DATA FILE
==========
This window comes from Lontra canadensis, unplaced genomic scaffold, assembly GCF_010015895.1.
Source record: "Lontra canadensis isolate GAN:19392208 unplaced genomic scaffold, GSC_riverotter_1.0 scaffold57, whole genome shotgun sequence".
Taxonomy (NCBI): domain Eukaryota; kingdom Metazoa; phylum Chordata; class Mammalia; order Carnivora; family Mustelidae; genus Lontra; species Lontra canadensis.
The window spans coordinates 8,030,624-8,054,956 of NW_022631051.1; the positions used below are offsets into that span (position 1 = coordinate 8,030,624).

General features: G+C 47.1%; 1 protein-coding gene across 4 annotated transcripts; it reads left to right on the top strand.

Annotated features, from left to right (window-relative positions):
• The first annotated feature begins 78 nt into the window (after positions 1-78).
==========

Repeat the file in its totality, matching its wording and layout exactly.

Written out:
This window comes from Lontra canadensis, unplaced genomic scaffold, assembly GCF_010015895.1.
Source record: "Lontra canadensis isolate GAN:19392208 unplaced genomic scaffold, GSC_riverotter_1.0 scaffold57, whole genome shotgun sequence".
Taxonomy (NCBI): domain Eukaryota; kingdom Metazoa; phylum Chordata; class Mammalia; order Carnivora; family Mustelidae; genus Lontra; species Lontra canadensis.
The window spans coordinates 8,030,624-8,054,956 of NW_022631051.1; the positions used below are offsets into that span (position 1 = coordinate 8,030,624).

General features: G+C 47.1%; 1 protein-coding gene across 4 annotated transcripts; it reads left to right on the top strand.

Annotated features, from left to right (window-relative positions):
• The first annotated feature begins 78 nt into the window (after positions 1-78).